First among those fundamentals, a license consists only of a personal right to use another person's land for a specific purpose;6 while easements often may consist of such a personal right of use, an easement is, however, an interest in land.7 Licenses do not create interests in the land and, therefore, generally, may not be assigned or conveyed. Because they arise as personal rights, licenses are subject to revocation at the will of the licensor.8 Primarily, however, a license may be distinguished from an easement because, although it obtains from the authority to perform an act or series of acts on lands owned by another, the licensee receives no interest in the land so affected.

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If the instrument in question grants an interest in the land, or gives the right of user of such land, then an easement is created; if only permission is given under such instrument for one to do some act or acts on the land of the one granting the right, then it is a license only.9

The distinguishing characteristics of an easement are distilled in the Restatement of the Law of Property, which defines an "easement" in the following manner:

An easement is an interest in land in the possession of another which

(a) entitles the owner of such interest to a limited use or enjoyment of the land in which the interest exists;

(b) entitles him to protection as against third persons from interference in such use or enjoyment;

(c) is not subject to the will of the possessor of the land;

(d) is not a normal incident of the possession of any land possessed of the owner of the interest, and

(e) is capable of creation by conveyance.10

Based upon the case law and the above definition, an express grant of an easement, rests upon the foundation imposed by the word "interest." Because an easement is an interest in land, it "must be created by deed or prescription while a license may be by parol."11 While a verbal grant, although quite express in its terms, creates only a license,12 as a general rule, if you intend to create an express grant of an easement, you must do so in writing.13 The underpinning derives from a basic standard. Since the primary distinction

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between an easement and a license is that the easement creates an interest in land and since the usual Statute of Frauds14 requires that interests in land be in writing, it follows that a grant of an easement must be in writing.

While easements do create actual interests in the land affected by the grant an easement does not create an interest which rises to the level of an estate in land.15 Speaking generally, estates in land are possessory or "corporeal" in nature, while easements, being non-possessory in nature, are but "incorporeal interests"16 as it were, in land owned or possessed by another person, entitling the holder of the easement to a specific and limited use of the land affected by the interest.17 As a consequence of its non-possessory nature, the easement owner has no right to participate in any profits from the lands affected by the easement.18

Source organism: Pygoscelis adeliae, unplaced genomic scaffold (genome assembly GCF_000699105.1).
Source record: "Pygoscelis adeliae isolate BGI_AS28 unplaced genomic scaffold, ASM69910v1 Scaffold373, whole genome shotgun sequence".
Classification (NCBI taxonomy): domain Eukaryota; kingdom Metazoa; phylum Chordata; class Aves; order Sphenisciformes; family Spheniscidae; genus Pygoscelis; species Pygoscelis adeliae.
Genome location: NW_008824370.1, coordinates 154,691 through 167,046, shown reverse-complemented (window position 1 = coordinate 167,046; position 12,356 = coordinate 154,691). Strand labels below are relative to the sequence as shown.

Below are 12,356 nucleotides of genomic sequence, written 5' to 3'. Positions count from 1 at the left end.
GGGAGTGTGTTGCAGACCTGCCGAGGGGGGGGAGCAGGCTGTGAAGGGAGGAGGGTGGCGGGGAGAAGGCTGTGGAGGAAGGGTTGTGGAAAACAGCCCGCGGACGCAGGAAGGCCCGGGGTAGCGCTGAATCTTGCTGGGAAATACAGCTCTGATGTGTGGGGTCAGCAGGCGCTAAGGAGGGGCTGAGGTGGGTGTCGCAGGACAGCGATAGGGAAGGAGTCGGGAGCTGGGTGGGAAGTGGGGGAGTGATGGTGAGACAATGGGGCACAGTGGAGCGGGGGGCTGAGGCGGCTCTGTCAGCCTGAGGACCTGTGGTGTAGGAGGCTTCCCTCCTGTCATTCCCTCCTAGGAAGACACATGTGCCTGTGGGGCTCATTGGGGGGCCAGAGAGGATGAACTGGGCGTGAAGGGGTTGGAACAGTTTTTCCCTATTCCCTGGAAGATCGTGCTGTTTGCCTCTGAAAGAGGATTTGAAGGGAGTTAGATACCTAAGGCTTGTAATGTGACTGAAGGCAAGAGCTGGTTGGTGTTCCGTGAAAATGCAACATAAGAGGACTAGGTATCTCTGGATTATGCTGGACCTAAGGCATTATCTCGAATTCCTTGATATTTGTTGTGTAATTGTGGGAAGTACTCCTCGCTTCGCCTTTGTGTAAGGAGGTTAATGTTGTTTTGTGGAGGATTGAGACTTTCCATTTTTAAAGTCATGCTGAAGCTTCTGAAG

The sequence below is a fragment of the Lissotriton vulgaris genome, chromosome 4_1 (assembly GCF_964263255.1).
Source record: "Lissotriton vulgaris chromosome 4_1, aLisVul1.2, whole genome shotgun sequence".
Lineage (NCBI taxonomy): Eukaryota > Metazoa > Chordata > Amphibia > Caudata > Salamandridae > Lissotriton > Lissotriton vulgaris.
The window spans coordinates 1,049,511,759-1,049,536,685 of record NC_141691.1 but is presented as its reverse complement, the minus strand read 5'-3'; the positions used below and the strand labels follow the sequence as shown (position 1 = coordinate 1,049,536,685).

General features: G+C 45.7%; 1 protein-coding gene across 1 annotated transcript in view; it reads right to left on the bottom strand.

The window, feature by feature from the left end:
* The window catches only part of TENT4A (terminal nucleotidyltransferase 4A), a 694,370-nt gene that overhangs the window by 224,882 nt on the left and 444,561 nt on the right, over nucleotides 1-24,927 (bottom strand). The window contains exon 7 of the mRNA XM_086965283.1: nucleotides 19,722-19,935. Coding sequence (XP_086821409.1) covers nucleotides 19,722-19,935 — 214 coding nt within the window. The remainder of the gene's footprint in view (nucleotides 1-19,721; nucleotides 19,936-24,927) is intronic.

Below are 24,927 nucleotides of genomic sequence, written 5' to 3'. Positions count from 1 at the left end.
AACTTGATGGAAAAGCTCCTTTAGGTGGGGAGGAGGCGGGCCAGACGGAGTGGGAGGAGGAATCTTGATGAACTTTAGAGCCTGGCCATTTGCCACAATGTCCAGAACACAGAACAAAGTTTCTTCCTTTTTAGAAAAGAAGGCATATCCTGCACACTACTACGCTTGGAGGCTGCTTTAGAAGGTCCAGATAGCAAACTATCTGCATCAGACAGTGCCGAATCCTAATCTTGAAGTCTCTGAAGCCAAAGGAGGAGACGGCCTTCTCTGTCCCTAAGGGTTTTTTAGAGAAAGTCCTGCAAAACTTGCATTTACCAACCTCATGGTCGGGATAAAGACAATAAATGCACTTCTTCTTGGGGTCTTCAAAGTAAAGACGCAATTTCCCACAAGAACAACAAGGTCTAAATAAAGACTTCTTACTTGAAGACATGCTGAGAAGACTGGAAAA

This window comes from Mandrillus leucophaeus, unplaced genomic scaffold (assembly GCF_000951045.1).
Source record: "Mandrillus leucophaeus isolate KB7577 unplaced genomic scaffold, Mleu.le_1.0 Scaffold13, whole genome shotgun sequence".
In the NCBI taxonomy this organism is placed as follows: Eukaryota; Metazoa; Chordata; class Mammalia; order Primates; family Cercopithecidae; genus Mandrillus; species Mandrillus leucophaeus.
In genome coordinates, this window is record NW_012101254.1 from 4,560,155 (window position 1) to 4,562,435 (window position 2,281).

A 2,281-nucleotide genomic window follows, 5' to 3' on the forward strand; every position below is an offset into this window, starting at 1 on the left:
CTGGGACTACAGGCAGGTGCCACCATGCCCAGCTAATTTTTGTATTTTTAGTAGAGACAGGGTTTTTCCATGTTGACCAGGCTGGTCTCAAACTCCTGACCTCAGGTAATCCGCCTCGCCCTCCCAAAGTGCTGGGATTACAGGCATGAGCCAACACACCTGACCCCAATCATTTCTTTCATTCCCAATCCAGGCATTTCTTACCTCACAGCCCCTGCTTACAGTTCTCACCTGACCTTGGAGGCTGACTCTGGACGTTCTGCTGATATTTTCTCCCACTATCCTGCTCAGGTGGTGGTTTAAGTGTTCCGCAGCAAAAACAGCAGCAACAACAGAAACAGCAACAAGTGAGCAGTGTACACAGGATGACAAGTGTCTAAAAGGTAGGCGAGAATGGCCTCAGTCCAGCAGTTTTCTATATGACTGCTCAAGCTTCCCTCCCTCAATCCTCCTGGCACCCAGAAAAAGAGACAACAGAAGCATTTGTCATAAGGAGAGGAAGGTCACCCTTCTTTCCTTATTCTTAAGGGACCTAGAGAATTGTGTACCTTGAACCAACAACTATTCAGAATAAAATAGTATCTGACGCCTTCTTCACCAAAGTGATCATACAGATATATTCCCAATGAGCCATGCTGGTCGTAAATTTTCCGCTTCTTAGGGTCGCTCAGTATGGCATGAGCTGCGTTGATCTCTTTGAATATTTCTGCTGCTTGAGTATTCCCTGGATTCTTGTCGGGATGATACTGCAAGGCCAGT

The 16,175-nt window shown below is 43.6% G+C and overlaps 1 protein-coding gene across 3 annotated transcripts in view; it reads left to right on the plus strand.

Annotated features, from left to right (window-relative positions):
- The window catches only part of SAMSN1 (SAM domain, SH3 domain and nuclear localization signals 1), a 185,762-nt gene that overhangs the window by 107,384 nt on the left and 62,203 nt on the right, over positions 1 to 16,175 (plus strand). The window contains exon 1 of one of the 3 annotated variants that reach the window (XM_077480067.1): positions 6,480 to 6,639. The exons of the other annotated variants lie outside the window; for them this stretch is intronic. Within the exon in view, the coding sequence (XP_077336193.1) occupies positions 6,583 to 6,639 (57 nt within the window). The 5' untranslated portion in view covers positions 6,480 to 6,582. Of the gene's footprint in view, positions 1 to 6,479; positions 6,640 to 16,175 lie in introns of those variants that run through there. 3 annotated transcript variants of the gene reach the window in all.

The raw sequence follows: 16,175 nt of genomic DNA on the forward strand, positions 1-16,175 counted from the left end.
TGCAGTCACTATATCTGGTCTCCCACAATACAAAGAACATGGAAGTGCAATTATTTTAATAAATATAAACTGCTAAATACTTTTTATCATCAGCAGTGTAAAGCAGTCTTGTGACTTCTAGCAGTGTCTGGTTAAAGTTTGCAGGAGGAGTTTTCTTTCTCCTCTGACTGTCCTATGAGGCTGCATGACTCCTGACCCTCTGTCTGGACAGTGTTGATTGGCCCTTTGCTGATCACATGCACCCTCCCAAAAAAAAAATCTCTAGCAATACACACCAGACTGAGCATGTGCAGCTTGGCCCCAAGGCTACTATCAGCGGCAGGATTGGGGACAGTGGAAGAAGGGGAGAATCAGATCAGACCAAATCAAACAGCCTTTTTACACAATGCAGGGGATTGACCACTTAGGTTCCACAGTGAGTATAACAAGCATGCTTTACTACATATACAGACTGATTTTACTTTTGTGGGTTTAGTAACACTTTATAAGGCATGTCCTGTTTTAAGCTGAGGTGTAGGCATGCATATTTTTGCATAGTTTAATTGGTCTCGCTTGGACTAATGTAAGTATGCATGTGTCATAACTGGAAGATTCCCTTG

Since an easement for a right-of-way is non-possessory,19 the owner of the servient estate, the land across which the right-of-way exists, retains all of the respective

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rights and benefits of fee ownership consistent with the easement,20 and the owner of the servient estate may continue to use the land in any manner, which does not unreasonably interfere with the particular privileges for which the easement was granted.21

B. Rights-of-Way as Easements—

As stated in the "Introduction", above, this paper is concerned with express grants of rights-of-way. Getting to that end requires fitting "rights-of-way" into the general rules regarding "easements" which have been developed so far and which will be further developed but with more attention to rights-of-way. The word "way," when incorporated in the term "right-of-way," refers to a "passage, path, road, or street,"22 or, for our current purposes, the right of passage over land. In its simplest definition then, a right-of-way is nothing more than the right which one person has to pass over the land of another.23

As previously noted, when this right of passage carries no interest in the land, a license results.24 When the holder of the right of passage acquires, however, an interest in the land of the other, sufficient to permit the reasonable and usual enjoyment of the right, it becomes an "easement."25 Simplistically, therefore, a right-of-way may constitute an easement, but all easements are not rights-of-way. Nevertheless, for the purposes of this paper, the terms will be used interchangeably.


To properly construct the written grant of any right-of-way requires the draftsman to further analyze the nature of the proposed grant. Case law pertaining to easements provides

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a well developed scheme for making such an analysis, and the following sections present selected considerations to which the draftsman...